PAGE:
NT Police is not opposed to new laws in the territory to curtail cyber bullying, believing they could also be helpful in gaining cooperation from social media sites generally to aid investigations.
The force told a senate inquiry that it currently had “no … recourse” to compel social media operators to remove cyber bullying material, particularly that which has been livestreamed.
It accused Facebook of declining to remove the material despite police requests because it was not deemed to breach “community standards”.
The agency welcomed territory-specific laws both to discourage the livestreaming of “assaults or public fighting” and believed such laws would also put it on a stronger footing with social media operators.
NT Police said it had issues generally when trying to get a social media operator to cooperate on a criminal investigation.
Most attempts were routed through a mutual assistance process, but NT Police said the delays involved could devalue the information to an investigation.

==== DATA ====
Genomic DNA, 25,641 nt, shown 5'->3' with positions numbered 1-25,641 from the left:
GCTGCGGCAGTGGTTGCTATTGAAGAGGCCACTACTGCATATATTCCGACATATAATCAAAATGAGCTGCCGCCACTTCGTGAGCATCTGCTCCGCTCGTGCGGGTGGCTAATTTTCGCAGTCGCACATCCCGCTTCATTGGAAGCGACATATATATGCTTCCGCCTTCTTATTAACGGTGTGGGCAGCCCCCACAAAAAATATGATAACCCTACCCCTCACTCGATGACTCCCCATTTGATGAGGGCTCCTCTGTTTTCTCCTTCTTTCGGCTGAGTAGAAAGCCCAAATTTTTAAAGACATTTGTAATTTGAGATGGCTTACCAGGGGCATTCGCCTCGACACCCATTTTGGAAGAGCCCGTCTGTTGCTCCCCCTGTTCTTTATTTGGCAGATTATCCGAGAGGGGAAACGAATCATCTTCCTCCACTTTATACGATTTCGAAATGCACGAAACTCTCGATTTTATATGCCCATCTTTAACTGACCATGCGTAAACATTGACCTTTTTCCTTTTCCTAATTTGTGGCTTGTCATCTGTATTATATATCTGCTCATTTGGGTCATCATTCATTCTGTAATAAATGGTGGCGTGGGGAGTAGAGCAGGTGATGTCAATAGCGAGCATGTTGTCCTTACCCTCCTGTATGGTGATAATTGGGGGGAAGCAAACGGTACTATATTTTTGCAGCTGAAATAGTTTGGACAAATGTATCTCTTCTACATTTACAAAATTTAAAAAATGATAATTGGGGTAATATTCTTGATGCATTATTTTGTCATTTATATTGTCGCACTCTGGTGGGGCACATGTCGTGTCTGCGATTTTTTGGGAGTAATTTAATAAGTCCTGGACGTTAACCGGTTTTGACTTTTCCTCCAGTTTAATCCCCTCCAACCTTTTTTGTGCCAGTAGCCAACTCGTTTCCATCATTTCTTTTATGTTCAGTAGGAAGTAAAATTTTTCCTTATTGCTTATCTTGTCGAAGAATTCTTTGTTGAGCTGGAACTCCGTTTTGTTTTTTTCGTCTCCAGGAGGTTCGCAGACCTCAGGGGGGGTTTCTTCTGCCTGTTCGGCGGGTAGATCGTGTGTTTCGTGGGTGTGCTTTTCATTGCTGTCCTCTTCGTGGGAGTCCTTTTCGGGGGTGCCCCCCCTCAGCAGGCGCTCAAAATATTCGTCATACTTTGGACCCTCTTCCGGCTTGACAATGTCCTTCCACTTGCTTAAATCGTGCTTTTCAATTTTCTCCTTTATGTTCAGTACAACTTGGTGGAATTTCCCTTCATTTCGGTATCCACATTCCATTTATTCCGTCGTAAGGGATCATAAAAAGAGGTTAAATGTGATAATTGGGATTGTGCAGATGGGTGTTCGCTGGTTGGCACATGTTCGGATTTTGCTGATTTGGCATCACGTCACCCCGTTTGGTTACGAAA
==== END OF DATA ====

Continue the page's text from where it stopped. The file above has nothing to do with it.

“A recent request for data has resulted in an estimated return timeframe of 12-18 months rendering the information unusable for progressing an investigation,” NT Police said.
“Requests for information, such as the IP address of a poster, have been denied and referred to the [mutual assistance] process, or the provider has simply failed to reply.
“There are no further avenues to progress these investigations and the matters ultimately will be finalised through lack of information.”
State and territory police agencies remain mixed on the senate inquiry, which is asking whether there is a need for specific laws to address cybercrimes.
Both WA Police and Facebook have previously called for the idea to be scrapped.
But SA Police, in its own submission, said such laws introduced in 2013 in South Australia and strengthened again last year were having a positive impact.
NT Police has now added its voice to seek similar laws to aid its own investigations.
The senate is due to report on the issue in March next year.